Sevcik's Blog

A year in Cairo Egypt

Monday, September 19, 2005

Egypt Educational system and Ramses College for Girls' graduation

On Saturday we attended the Ramses College for Girls 93rd Annual Commencement ceremony. Unlike America, commencement occurs at the end of summer, generally on the same day the new school year begins. In order to receive their Secondary School Certificate, students must pass a major qualifying exam which lasts about three weeks. Depending on a student’s national ranking, certain students may proceed to the university level. At Ramses College for Girls nearly every woman (or maybe all?) received a passing grade and will attend a university. One’s national rank also determines what programs he or she may enroll. Highest priority is placed on advancement to medical physician training, and only the highest ranking students in the nation are eligible. Another percentage group of students is eligible for the next category of training, and so on. A student who is eligible to go to medical school does not need to attend, but a person with lower ranking would not be allowed to study medicine. In addition, secondary schools prepare students for education either the sciences or humanities. Once you start down one track, that’s it.
At Ramses’ graduation, students were presented certificates according to rank and whether they were going on to “literary” studies or “science” studies. As I watched these young, joyful woman I kept thinking, “They are only 18! How in the world do they know what they want to do?! What if they change their mind?” I had to keep reminding myself that I’m not in America, I’m in Egypt. What a blessing it is to have the freedom to choose our careers and then change our mind in America.
It was obvious we were attending graduation with some of the wealthiest Egyptians. The commencement ceremony took place at the Cairo International Conference Centre and the governor of Cairo was the commencement speaker. The ceremony was conducted in Arabic, English, and French. All 160 some students first gathered here at Ramses College (where I live) and we traveled together on buses to the Centre. It was great to watch these young, beautiful, excited woman chatter away, switching back and forth from Arabic to English. (I could actually understand some of the Arabic too…though not much.) When we arrived at the centre, the girl’s families were there dressed in the finest Egyptian clothing and wearing diamonds so big I figured they must get caught on things all the time. Everyone had a digital camera, and even though we had to walk through a security screening and my camera was taken away, most people managed to get their cameras into the centre. For two hours people kept walking up to the front to take pictures with cameras and cell phones alike.
A couple strange things about the ceremony; First of all, despite the fact that our group of Volunteers personally has little to do with these students (other than the fact that our organization—the PC(USA)—started the school and continues to fund it) we were honored guests once again in that our seats were assigned to the first two rows. Thankfully this time we didn’t get much attention, but it felt horribly wrong and silly for us sit in front when hundreds of people rightfully should be there. Secondly, cell phones are a nuisance! I heard at least 30 cell phones go off, loudly I may add, during the ceremony. People would even answer them! Two years ago when I was in Cairo and went to a movie theatre I noticed the same thing—nearly 1/5 of the people were talking at a normal conversational tone on their cells during the movie. I’m starting to think it’s just an acceptable part of society, but it’s incredibly distracting and annoying!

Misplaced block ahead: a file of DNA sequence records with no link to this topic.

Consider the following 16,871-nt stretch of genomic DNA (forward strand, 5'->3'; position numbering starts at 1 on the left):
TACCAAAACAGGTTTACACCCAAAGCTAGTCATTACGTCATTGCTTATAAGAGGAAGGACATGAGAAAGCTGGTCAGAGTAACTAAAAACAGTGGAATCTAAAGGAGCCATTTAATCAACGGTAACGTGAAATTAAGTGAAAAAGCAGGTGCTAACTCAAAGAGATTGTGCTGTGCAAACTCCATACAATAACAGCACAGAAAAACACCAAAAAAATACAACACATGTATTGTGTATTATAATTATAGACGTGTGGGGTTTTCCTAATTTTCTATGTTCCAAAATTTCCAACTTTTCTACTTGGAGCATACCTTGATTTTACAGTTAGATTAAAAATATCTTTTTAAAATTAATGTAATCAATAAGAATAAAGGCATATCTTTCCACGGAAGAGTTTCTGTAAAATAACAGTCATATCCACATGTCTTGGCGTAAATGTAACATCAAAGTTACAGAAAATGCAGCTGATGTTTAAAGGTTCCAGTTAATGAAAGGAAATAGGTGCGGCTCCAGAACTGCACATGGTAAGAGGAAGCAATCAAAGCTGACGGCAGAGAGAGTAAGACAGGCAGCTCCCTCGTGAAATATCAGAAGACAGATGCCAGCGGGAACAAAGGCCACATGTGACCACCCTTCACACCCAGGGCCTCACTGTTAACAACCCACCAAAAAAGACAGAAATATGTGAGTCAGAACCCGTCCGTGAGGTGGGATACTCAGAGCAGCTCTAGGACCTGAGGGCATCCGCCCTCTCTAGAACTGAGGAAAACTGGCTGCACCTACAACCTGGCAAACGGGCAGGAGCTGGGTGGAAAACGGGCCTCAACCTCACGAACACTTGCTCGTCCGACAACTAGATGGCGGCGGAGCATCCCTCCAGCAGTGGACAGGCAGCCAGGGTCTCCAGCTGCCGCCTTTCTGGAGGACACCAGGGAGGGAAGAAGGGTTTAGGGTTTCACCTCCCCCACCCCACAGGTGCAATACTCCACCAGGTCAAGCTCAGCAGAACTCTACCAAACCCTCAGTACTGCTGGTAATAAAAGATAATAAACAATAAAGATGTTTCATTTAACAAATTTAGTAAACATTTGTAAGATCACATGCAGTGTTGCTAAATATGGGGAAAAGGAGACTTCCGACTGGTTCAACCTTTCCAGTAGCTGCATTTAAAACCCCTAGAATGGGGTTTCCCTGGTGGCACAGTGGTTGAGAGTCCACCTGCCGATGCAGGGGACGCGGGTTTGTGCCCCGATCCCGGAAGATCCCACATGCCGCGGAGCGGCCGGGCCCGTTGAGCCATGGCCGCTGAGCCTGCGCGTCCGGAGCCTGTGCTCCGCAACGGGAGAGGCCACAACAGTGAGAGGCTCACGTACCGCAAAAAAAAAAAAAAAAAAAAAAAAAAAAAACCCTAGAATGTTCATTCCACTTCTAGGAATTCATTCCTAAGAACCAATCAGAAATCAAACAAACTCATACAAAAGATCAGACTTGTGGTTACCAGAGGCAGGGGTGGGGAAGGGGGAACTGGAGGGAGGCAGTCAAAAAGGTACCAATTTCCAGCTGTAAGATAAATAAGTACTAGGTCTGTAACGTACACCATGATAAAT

As long as I’m discussing graduation, I should explain a bit about the educational system in Egypt. From what I’ve learned, I don’t like it. In Egypt it’s all about “the big test.” As I explained, there is one exam students take at the end of secondary education that determines the rest of their life—what school they can get into, the program they will study, and what kind of pay they will eventually make. Of course, this really affects the average school day. Kids don’t come to school to learn, they come to socialize. Why? Their ‘real’ studies are at home where they have private lessons and study hard for the exam. At school they only pay attention to lessons if the information will be on the exam. A few teachers we met during EFL training explained that at the beginning of each class period students ask, “Is this going to be on the exam?” If students have any reason to believe it won’t be, they won’t pay attention. The cycle only grows. Teachers earn about 200 pounds/month (very little money) but they can earn a lot more in shorter time by working as a tutor outside of class for the wealthier families who can afford to pay for a tutor. Therefore, teachers sometimes reinforce that school doesn’t matter because they don’t/won’t teach for the exam and thus increase the demand for tutors. Here’s a bigger-picture problem—with this system the rich are going to continue to be rich and the poor continue to be poor. Why? Only the wealthier Egyptians can afford a tutor, therefore they tend to do better on the exam and thus get into better universities. A very cyclical problem and I hope it will change soon.


  • At 8/04/2006, Anonymous Anonymous said…

    It was so nice to read your blog about the commencement. I myself am an RCG graduate. But during my time, 1987, we did not have any cell phones and we even had the party at the school chapel. It was so much fun!

  • At 4/06/2008, Anonymous Anonymous said…

    I'm also hate their systems, really annoying.


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